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Foot Osteotomy

Medically reviewed by Last updated on Jul 4, 2022.

What is a foot osteotomy?

A foot osteotomy is surgery to remove parts of a bone in your foot. The bone is reshaped to relieve pressure from deformity or injury. Some examples include a fracture, bunion, hammer toe, or flat foot.

Foot Anatomy

How do I prepare for surgery?

You will have several x-rays of your foot before the surgery. The x-rays will help your healthcare providers plan your surgery. Your healthcare provider may tell you not to eat after midnight the day before your surgery. He or she will tell what medicines to take or not to take the morning of your surgery. Arrange to have someone drive you home and stay with you after surgery.

What will happen during surgery?

You will be given anesthesia medicine. The type of anesthesia will depend on what other surgery is being done with the osteotomy. You may be given general anesthesia to keep you asleep and free from pain during surgery. You may instead be given anesthesia in your spine, leg, or foot to numb the surgery area. With this type of anesthesia, you may still feel pressure or pushing during surgery, but you should not feel any pain.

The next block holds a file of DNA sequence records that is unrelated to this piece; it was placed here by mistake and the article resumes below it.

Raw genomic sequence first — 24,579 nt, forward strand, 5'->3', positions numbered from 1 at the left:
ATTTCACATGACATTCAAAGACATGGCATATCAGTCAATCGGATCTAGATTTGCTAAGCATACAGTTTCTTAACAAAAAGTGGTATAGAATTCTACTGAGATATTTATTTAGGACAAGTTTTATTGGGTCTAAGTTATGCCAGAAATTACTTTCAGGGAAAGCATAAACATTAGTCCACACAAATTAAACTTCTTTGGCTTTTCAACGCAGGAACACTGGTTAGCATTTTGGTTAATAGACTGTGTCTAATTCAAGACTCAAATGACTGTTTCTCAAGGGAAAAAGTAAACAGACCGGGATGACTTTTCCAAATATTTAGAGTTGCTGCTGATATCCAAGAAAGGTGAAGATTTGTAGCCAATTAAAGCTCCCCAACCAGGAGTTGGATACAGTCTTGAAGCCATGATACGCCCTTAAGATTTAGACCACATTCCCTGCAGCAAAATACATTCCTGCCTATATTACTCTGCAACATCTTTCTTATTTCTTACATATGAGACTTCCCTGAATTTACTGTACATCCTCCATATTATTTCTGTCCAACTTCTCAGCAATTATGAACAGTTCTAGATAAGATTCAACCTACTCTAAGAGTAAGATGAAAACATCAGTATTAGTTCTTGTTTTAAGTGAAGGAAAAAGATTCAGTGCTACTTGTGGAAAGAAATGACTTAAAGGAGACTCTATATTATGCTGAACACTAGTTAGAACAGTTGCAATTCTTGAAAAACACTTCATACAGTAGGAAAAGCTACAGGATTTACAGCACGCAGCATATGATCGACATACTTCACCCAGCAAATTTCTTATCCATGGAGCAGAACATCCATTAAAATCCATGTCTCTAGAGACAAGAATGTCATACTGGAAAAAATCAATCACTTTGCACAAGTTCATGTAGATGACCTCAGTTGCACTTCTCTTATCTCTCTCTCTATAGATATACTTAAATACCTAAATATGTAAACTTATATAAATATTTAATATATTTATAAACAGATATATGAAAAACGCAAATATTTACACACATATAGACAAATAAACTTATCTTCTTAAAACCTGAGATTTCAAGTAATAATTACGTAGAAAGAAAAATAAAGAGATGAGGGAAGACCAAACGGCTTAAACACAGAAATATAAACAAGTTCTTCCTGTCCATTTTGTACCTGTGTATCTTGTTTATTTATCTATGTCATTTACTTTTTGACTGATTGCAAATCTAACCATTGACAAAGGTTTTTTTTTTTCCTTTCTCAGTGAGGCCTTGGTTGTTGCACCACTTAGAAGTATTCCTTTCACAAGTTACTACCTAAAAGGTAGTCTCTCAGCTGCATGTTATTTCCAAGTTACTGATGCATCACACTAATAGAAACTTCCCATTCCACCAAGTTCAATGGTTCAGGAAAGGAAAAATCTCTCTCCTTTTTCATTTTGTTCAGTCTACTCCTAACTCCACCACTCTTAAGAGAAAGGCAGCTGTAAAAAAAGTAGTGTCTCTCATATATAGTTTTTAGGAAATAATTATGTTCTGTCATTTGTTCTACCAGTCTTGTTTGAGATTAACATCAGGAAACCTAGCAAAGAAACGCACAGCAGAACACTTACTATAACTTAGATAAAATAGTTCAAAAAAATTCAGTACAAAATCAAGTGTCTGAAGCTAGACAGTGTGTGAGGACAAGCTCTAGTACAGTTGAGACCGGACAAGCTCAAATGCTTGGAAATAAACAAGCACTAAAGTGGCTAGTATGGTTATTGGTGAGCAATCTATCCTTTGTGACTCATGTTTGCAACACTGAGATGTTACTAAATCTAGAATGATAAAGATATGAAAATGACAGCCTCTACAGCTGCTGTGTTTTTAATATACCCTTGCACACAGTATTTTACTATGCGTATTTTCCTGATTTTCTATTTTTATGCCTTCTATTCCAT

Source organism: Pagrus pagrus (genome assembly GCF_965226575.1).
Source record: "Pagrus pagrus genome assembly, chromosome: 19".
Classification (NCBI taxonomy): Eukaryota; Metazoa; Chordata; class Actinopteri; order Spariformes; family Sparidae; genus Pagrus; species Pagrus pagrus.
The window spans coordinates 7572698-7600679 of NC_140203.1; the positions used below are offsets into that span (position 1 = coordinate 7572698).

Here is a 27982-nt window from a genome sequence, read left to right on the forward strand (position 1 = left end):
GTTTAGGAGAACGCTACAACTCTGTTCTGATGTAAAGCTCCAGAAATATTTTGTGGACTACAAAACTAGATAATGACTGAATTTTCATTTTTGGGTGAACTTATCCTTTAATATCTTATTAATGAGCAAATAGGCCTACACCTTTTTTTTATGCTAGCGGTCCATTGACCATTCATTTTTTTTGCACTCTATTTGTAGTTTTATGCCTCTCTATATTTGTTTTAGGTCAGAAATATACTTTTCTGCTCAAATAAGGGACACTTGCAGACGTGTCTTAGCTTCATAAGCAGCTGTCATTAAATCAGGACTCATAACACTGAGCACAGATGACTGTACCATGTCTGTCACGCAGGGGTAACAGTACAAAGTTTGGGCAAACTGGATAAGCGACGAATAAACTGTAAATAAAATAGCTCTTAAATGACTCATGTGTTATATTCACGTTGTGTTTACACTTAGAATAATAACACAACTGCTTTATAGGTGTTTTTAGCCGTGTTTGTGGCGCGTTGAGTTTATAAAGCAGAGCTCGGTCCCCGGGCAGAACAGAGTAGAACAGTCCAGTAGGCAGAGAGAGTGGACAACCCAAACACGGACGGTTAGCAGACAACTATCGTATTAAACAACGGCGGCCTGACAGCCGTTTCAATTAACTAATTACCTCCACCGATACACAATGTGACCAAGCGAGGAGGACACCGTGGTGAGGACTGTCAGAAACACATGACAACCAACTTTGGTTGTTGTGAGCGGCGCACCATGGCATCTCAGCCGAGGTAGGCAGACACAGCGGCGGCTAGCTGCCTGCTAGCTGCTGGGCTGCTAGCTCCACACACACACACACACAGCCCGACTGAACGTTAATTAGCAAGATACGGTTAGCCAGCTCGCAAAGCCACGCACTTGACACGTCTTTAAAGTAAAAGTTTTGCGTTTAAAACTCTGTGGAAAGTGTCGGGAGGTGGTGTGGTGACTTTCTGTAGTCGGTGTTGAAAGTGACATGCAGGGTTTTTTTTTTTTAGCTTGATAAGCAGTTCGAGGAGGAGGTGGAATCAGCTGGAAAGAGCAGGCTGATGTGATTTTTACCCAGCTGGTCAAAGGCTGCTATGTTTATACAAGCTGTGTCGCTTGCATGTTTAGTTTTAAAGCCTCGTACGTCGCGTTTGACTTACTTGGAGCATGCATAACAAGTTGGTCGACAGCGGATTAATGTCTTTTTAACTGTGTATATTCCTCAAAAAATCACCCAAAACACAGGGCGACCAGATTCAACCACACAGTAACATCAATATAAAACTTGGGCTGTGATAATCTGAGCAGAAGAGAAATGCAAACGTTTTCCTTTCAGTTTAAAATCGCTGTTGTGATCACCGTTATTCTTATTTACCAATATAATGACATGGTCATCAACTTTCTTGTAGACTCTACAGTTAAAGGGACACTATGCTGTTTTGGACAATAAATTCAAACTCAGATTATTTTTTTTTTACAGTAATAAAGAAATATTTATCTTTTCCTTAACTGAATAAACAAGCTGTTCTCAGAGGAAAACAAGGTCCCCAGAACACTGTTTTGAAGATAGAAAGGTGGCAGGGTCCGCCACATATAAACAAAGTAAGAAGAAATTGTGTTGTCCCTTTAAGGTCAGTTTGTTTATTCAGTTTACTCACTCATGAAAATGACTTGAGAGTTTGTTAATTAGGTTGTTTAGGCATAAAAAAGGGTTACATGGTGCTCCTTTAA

• Your surgeon will make an incision over the area to be fixed. The bone will be cut. A wedge shaped piece of bone may be removed. Your bone will be moved into it's proper place. Pins, screws, or plates may be put in to hold your bone in place.
  • The incision will be closed with stitches and a bandage will be placed over your foot. You may not be able to put weight on your foot for as long as directed. You may instead be given a special boot or shoe to wear that protects your foot while it heals. You may need to have a cast placed a few weeks after surgery once the swelling decreases.

What will happen after surgery?

You may be able to go home after surgery. You may need to use crutches or a knee walker to keep weight off your foot. Have someone to help you for the first few days after surgery.

What are the risks of a foot osteotomy?

You may bleed more than expected or develop an infection. The nerves or blood vessels in your foot may be damaged. Your bone may not heal as expected. You may need another surgery. You may still have pain and stiffness.

Care Agreement

You have the right to help plan your care. Learn about your health condition and how it may be treated. Discuss treatment options with your healthcare providers to decide what care you want to receive. You always have the right to refuse treatment. The above information is an educational aid only. It is not intended as medical advice for individual conditions or treatments. Talk to your doctor, nurse or pharmacist before following any medical regimen to see if it is safe and effective for you.

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Further information

Always consult your healthcare provider to ensure the information displayed on this page applies to your personal circumstances.